Well, in my (admittedly limited) experience, that is actually one of the weaker points of many open source GIS programs. Take for example GRASS or SAGA GIS. Both are very powerful analytical tools, but at the same time options to create nice looking maps from the results of your analyses are fairly limited. From the open source software I have tried, QGIS offers the best options to produce nice maps for printing. It is not yet on par with ArcGIS in terms of ease of use and results, but almost every release brings improvements over previous versions. And what I really like about it is that you can easily combine data layers from very different sources, e.g, raster and vector layers from a GRASS database with shapefiles and geotiff or ascii raster files.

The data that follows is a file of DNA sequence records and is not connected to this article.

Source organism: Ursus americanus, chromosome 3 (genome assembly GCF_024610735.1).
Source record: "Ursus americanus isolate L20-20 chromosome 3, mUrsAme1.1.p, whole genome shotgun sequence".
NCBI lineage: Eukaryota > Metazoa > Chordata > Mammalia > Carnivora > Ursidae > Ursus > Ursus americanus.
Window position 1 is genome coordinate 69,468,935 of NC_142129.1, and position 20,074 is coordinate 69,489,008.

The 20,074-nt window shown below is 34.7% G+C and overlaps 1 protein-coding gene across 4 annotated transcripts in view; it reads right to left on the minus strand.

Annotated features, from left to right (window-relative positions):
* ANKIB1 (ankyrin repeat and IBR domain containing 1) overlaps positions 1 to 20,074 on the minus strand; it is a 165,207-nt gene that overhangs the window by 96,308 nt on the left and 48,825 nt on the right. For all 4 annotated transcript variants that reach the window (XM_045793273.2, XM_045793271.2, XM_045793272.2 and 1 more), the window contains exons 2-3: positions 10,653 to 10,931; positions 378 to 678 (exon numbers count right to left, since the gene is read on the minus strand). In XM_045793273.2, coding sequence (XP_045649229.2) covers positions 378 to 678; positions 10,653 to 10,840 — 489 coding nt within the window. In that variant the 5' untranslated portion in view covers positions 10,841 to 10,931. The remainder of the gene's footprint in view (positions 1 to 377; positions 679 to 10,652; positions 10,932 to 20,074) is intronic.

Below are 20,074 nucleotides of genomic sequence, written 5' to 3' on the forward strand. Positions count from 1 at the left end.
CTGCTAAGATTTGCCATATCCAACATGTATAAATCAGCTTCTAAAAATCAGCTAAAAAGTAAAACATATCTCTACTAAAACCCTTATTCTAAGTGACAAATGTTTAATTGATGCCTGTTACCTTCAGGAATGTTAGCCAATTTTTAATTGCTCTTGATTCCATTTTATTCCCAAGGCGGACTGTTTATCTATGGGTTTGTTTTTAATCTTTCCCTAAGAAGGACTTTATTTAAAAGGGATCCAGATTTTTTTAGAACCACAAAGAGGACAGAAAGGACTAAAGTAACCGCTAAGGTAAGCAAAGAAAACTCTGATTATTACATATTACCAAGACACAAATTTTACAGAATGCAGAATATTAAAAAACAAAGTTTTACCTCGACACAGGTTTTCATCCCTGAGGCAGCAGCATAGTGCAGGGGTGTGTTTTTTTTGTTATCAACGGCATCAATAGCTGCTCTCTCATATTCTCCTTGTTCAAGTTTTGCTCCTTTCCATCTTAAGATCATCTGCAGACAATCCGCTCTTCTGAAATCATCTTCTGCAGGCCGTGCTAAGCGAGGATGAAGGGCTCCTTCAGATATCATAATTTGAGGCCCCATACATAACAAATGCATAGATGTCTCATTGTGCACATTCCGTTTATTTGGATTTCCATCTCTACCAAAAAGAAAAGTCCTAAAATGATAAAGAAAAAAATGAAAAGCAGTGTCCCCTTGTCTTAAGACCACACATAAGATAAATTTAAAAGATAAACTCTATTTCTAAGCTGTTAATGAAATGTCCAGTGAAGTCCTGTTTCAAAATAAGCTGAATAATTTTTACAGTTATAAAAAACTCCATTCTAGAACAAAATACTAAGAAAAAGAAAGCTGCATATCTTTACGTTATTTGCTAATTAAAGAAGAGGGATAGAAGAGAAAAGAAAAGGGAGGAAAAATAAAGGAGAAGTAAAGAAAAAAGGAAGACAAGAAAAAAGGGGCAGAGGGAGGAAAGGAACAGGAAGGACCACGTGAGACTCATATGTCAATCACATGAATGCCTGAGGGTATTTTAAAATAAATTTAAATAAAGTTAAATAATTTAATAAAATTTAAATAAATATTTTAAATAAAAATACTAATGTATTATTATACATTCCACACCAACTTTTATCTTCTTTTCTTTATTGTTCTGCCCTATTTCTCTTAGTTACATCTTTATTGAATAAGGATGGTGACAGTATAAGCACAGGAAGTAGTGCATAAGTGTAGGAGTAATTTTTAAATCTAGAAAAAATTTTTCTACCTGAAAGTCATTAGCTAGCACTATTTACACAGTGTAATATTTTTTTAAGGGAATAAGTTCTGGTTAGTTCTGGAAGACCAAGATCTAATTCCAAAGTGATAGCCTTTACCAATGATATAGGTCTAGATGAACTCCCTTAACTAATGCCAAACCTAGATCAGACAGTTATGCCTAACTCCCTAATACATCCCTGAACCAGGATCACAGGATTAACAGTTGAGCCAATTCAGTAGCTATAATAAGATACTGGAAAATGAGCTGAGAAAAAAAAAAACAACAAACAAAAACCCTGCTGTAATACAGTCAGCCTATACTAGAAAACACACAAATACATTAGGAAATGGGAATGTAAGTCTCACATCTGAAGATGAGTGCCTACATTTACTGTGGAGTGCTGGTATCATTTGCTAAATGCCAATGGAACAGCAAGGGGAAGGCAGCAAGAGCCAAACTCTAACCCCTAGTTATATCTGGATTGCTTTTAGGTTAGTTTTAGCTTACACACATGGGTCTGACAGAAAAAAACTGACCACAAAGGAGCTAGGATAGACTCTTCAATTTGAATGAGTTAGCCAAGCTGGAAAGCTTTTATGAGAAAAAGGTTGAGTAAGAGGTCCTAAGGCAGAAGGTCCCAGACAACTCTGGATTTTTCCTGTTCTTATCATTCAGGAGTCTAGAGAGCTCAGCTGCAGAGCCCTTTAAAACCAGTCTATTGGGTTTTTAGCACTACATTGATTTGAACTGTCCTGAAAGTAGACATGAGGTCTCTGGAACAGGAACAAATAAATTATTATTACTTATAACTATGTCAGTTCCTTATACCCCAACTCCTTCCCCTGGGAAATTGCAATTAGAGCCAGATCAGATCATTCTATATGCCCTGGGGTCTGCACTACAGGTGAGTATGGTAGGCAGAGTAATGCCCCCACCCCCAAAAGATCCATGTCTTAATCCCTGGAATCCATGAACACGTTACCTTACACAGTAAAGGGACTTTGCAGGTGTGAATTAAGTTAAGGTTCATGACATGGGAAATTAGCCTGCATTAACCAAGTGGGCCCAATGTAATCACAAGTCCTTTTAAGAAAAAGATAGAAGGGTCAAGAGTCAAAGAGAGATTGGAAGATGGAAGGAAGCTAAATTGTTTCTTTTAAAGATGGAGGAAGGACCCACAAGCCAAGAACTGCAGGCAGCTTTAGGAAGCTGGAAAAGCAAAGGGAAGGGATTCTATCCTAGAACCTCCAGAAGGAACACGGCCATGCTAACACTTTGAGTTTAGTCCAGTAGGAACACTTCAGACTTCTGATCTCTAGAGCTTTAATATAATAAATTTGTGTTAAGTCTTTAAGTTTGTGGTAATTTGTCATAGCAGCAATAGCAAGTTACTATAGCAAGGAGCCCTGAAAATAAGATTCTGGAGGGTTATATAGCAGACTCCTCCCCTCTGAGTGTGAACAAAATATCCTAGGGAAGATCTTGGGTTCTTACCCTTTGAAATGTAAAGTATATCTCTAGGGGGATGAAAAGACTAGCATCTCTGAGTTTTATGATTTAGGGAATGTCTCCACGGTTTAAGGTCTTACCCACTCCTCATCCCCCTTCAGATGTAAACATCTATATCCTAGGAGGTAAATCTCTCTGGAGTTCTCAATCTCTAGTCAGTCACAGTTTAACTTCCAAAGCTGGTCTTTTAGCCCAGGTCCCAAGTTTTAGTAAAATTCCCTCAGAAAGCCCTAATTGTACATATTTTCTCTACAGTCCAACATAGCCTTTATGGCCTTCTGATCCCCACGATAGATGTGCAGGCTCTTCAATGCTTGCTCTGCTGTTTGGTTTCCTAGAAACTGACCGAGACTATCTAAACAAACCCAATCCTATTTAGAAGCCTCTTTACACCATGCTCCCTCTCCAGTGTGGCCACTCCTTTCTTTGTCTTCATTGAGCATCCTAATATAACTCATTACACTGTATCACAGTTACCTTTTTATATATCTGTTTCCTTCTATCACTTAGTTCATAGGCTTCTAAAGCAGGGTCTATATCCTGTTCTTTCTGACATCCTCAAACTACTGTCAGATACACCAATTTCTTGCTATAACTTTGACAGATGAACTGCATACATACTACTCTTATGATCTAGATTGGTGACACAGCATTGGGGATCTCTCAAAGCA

And now with the Quantumnik plugin you can generate mapnik xml mapfile from an existing project, which can then be used in Mapnik. Mapnik is , to quote their website, “a free Toolkit for developing mapping applications. Above all Mapnik is about making beautiful maps”. I haven’t tried it out yet, but see this blog for more information. It sounds like a promising option and I will definitely try this out next time I have to make some printed maps.